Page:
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Govt Should Punish Pirates Heavily – Commander Nze



When looking for elders in the Nigeria motion picture to interpret movie roles with astuteness, Christopher Obioma Cyprian Nze popularly known as Commander COC Nze is certainly on top in that list. He is an actor, musician, movie producer and the founder and president, African Christian Movies/Music Award (ACMA). In this interview with DUSTAN AGHEDO, the veteran actor speaks on the need to promote evangelization through entertainment amongst other burdening issues.

Looking at 2018, did you accomplish the goals you wanted?

I would like to think that to a large extent I did. And it all boils down to the African Christian Movies/Music Award (ACMA) that I have for the last five years been trying to make a reality but by the grace of God the maiden edition kicked off late last year. Finally accomplishing that alone covers for other things.


Could you share more light on the ACMA?

I am the president and founder. The idea was conceived in 2013 but due to so many problems as it relates to finance and commitment it couldn’t come to light. Since that 2013, I got it registered, got my fellow artistes, colleagues involved because a tree does not make a forest. I told the authorities, Catholic secretariat, Christian Association of Nigeria (CAN) and when they gave their go ahead I then contacted all other Christian entertainment practitioners. But 2018 wasn’t going to pass us by and as such we were able to make it happen at the Alpha and Omega Hall, Lumen Christi television house, Lekki, Lagos, where some other African countries were also involved.


What is the motive behind it?

Very simple, evangelizing through entertainment. We want to promote evangelization through entertainment. There are so many secular awards today and it is unfortunate to know that those in entertainment evangelization are not recognized. So we have been doing a lot of things in the secular world and I felt it was hard time we used our talents to come together, like minds and those interested in promoting evangelization. There is a Chinese proverb that says “what I hear I forget but what I see I remember,” people tend to forget easily what they hear compared to what they see. If we begin to do evangelization entertainment, promoting quality video content, people will tend to remember more of what they watched. So basically our motto is to promote evangelization through entertainment.


With the introduction of this ACMA, what are you looking to change in the movie industry with it?

We are looking to fight many things with it. Today if you watch some movies and musical videos you just want to switch off your television because some nudity that is been promoted is very disturbing. With this award when people do good films and get appreciated for it, it will make them want to continue in that line and in turn bring about a positive reform and reshape in this creative industry. Gradually, people will begin to see reasons why they should embrace godliness, do good films and sing good music that will promote Christian values and evangelization. So it should serve as a platform to change the society for better when the recognition cuts across deserving members.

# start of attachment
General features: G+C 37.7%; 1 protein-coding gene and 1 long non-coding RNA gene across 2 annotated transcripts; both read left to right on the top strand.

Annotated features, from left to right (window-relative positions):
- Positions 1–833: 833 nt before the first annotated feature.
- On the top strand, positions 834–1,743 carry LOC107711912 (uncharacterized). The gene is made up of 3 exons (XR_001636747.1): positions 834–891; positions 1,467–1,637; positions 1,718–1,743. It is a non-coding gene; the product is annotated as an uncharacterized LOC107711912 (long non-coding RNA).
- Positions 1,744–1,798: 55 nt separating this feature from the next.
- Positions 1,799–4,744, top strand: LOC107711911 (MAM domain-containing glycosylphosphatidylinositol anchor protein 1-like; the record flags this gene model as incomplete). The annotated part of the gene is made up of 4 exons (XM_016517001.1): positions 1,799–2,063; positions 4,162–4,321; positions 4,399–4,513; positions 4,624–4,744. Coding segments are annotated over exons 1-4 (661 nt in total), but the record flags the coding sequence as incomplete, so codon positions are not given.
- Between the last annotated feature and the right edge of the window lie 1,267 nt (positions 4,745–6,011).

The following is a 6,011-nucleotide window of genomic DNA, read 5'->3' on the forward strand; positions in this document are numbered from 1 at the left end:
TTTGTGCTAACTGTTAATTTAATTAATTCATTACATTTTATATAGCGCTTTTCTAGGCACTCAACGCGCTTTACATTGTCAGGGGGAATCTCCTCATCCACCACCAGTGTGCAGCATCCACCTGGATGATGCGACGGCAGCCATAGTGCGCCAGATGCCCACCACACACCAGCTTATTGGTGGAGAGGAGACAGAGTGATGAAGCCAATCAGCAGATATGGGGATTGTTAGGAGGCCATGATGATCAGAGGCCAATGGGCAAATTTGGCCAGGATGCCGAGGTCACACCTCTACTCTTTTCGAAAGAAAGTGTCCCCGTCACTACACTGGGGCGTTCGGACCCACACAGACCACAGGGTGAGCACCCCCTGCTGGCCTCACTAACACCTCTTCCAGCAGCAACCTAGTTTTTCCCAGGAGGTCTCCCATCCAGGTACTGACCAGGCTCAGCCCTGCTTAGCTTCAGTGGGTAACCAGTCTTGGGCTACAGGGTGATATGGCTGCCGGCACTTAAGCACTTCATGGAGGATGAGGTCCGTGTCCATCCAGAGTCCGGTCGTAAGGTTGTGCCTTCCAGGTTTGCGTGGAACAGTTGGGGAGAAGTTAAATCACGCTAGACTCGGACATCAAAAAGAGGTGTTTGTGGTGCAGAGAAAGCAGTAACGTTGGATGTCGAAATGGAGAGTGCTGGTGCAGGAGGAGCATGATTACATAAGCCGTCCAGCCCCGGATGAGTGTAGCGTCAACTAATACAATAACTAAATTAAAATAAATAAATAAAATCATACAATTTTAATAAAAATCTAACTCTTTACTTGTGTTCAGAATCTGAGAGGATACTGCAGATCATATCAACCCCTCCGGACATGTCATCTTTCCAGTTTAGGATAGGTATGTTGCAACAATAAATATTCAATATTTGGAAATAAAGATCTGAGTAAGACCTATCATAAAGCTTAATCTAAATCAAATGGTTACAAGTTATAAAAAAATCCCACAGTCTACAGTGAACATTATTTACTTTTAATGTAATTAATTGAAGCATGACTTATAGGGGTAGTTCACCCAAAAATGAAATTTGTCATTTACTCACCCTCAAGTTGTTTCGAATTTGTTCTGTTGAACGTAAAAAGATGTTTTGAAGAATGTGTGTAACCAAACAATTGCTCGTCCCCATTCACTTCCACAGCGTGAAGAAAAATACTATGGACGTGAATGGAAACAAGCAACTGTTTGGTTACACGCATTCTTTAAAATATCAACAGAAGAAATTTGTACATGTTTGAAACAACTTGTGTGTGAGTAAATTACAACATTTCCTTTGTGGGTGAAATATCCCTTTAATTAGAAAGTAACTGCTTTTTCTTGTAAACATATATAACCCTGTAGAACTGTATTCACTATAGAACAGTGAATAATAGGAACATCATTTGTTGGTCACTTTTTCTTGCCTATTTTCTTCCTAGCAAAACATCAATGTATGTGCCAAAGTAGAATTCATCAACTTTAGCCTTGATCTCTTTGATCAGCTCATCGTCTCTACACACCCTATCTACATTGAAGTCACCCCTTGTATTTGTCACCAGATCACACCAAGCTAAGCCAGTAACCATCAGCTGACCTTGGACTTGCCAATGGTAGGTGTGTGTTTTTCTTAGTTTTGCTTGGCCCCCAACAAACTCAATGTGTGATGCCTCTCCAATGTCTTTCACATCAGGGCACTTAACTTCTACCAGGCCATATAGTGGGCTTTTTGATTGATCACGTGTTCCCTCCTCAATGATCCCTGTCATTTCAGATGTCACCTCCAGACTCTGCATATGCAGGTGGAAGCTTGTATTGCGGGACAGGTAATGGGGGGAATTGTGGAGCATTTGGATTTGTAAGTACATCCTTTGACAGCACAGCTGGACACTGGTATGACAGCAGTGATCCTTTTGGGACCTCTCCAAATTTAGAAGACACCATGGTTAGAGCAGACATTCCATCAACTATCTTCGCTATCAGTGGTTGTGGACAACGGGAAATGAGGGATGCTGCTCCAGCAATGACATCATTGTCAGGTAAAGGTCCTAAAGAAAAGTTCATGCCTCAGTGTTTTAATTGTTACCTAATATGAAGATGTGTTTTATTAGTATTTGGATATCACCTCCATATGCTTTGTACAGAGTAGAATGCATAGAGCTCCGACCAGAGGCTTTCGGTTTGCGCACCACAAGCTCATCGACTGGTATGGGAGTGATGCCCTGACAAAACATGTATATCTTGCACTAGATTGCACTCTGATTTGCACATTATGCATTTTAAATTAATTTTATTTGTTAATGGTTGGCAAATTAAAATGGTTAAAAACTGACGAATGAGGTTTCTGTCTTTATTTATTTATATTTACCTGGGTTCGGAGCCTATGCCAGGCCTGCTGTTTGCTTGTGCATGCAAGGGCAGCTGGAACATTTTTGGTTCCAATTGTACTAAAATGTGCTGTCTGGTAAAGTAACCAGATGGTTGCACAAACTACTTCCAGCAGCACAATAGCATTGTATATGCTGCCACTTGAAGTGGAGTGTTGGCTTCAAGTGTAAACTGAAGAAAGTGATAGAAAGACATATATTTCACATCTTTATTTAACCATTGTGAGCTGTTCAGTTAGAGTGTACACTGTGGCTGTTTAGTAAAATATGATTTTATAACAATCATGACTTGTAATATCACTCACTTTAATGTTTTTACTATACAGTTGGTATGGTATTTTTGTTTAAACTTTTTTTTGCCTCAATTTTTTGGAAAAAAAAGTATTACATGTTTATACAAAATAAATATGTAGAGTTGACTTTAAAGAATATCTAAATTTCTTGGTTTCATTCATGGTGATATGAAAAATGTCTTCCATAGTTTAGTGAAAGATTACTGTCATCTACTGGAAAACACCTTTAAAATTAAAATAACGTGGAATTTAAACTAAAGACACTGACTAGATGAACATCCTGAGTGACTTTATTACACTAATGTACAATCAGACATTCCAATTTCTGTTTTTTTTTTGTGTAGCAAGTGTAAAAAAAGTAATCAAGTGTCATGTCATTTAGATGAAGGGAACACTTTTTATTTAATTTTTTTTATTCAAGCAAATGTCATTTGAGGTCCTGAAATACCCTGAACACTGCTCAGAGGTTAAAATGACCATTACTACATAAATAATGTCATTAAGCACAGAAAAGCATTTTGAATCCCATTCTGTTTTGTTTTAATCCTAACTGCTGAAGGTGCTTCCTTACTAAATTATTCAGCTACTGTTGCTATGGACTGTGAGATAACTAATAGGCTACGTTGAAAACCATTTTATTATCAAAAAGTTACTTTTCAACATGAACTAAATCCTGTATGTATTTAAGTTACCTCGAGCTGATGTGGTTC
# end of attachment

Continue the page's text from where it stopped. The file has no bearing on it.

Does ACMA have any affiliation with Mount Zion Film Company?

We did write to them to be part of this. They are the people we should certainly work with, so yes we are working with them. The man behind it all, Pastor Mike Bamiloye, was supposed to get an award but was unavailable. Mount Zion Movies have been there and still doing a very good job for three decades now. So we would definitely contribute our own quota by encouraging, promoting and supporting them.


You have paid your dues in the industry but can you recall when it all started?

I have literally been an entertainer all my life. I don’t know any other job, just this entertainment because I was once a soldier and before I left the Air Force I was a musician and I also acted. I was a highlife musician. While I was in the military I was a member of the Air Force band, we formed the Nigerian Air Force Band in Lagos. After I retired from the military, I formed my own band. While handling the band I ventured into Nollywood but I still play music up till now. I am over 23 years in the industry.


Can you recall your first movie?

I think that was ‘Cradle’ in 1998.


Which area in the movie industry would you want government’s intervention?

That would be piracy. It is only government that can come in. We as individuals or associations cannot help ourselves in that regard. It is only the government that can come in to either put heavy tax or fines on electronics, gadgets, tapes that they use to mass dub films; and they should even test cable stations that are undoing us. There should be a way government can save us, save Nollywood from collapsing.


What is your take on the so much-talked about sexual harassment and exploitation in Nollywood last year?

I must correct the notion that a lot of people carry around that sexual immorality is more peculiar to Nollywood. That is not true. We cannot specifically relate it to Nollywood because the society itself is sexually immoral. Just because we are popular, the eye of the public or the mirror of the society, people tend to see us as extraordinary people. We are just like every other person; we belong to the society. It is something that is faced everywhere and for that the purpose of evangelization through entertainment cannot be overemphasized.




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